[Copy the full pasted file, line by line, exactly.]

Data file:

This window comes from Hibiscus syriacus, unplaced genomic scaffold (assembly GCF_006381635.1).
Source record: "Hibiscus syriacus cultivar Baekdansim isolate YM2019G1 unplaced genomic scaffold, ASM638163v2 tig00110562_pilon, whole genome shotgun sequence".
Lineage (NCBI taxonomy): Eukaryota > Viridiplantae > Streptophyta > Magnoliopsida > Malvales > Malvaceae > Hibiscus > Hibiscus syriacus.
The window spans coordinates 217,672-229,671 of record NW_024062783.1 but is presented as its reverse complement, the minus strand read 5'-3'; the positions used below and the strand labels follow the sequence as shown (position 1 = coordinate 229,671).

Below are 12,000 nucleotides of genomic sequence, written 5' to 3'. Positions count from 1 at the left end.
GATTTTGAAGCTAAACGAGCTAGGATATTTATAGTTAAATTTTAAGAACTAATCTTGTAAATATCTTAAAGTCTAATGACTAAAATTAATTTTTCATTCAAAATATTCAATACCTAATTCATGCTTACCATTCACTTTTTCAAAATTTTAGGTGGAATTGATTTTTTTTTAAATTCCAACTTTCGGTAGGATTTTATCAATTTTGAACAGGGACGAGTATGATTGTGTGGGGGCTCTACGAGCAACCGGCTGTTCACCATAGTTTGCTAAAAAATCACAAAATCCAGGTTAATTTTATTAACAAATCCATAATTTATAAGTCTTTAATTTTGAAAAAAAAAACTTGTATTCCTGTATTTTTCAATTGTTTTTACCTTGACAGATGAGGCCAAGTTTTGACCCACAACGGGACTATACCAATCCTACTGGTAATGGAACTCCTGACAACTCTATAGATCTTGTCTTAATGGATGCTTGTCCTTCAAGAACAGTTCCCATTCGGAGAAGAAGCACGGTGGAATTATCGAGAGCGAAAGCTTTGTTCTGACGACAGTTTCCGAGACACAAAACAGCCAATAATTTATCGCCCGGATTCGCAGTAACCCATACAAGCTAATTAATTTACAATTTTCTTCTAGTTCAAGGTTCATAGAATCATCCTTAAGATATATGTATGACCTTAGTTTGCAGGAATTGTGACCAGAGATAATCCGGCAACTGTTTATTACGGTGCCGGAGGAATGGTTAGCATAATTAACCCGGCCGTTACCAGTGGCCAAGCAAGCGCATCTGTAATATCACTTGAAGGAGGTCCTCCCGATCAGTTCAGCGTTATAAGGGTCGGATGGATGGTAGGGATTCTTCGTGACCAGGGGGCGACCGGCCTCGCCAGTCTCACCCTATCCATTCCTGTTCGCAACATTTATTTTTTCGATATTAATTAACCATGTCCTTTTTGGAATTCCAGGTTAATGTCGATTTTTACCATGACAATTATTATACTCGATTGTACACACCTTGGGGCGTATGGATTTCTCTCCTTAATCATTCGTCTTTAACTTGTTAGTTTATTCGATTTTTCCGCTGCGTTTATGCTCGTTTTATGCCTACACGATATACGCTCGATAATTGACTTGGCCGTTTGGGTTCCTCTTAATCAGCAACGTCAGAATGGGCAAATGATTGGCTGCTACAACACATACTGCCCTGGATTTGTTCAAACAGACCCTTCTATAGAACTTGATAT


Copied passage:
This window comes from Hibiscus syriacus, unplaced genomic scaffold (assembly GCF_006381635.1).
Source record: "Hibiscus syriacus cultivar Baekdansim isolate YM2019G1 unplaced genomic scaffold, ASM638163v2 tig00110562_pilon, whole genome shotgun sequence".
Lineage (NCBI taxonomy): Eukaryota > Viridiplantae > Streptophyta > Magnoliopsida > Malvales > Malvaceae > Hibiscus > Hibiscus syriacus.
The window spans coordinates 217,672-229,671 of record NW_024062783.1 but is presented as its reverse complement, the minus strand read 5'-3'; the positions used below and the strand labels follow the sequence as shown (position 1 = coordinate 229,671).

Below are 12,000 nucleotides of genomic sequence, written 5' to 3'. Positions count from 1 at the left end.
GATTTTGAAGCTAAACGAGCTAGGATATTTATAGTTAAATTTTAAGAACTAATCTTGTAAATATCTTAAAGTCTAATGACTAAAATTAATTTTTCATTCAAAATATTCAATACCTAATTCATGCTTACCATTCACTTTTTCAAAATTTTAGGTGGAATTGATTTTTTTTTAAATTCCAACTTTCGGTAGGATTTTATCAATTTTGAACAGGGACGAGTATGATTGTGTGGGGGCTCTACGAGCAACCGGCTGTTCACCATAGTTTGCTAAAAAATCACAAAATCCAGGTTAATTTTATTAACAAATCCATAATTTATAAGTCTTTAATTTTGAAAAAAAAAACTTGTATTCCTGTATTTTTCAATTGTTTTTACCTTGACAGATGAGGCCAAGTTTTGACCCACAACGGGACTATACCAATCCTACTGGTAATGGAACTCCTGACAACTCTATAGATCTTGTCTTAATGGATGCTTGTCCTTCAAGAACAGTTCCCATTCGGAGAAGAAGCACGGTGGAATTATCGAGAGCGAAAGCTTTGTTCTGACGACAGTTTCCGAGACACAAAACAGCCAATAATTTATCGCCCGGATTCGCAGTAACCCATACAAGCTAATTAATTTACAATTTTCTTCTAGTTCAAGGTTCATAGAATCATCCTTAAGATATATGTATGACCTTAGTTTGCAGGAATTGTGACCAGAGATAATCCGGCAACTGTTTATTACGGTGCCGGAGGAATGGTTAGCATAATTAACCCGGCCGTTACCAGTGGCCAAGCAAGCGCATCTGTAATATCACTTGAAGGAGGTCCTCCCGATCAGTTCAGCGTTATAAGGGTCGGATGGATGGTAGGGATTCTTCGTGACCAGGGGGCGACCGGCCTCGCCAGTCTCACCCTATCCATTCCTGTTCGCAACATTTATTTTTTCGATATTAATTAACCATGTCCTTTTTGGAATTCCAGGTTAATGTCGATTTTTACCATGACAATTATTATACTCGATTGTACACACCTTGGGGCGTATGGATTTCTCTCCTTAATCATTCGTCTTTAACTTGTTAGTTTATTCGATTTTTCCGCTGCGTTTATGCTCGTTTTATGCCTACACGATATACGCTCGATAATTGACTTGGCCGTTTGGGTTCCTCTTAATCAGCAACGTCAGAATGGGCAAATGATTGGCTGCTACAACACATACTGCCCTGGATTTGTTCAAACAGACCCTTCTATAGAACTTGATAT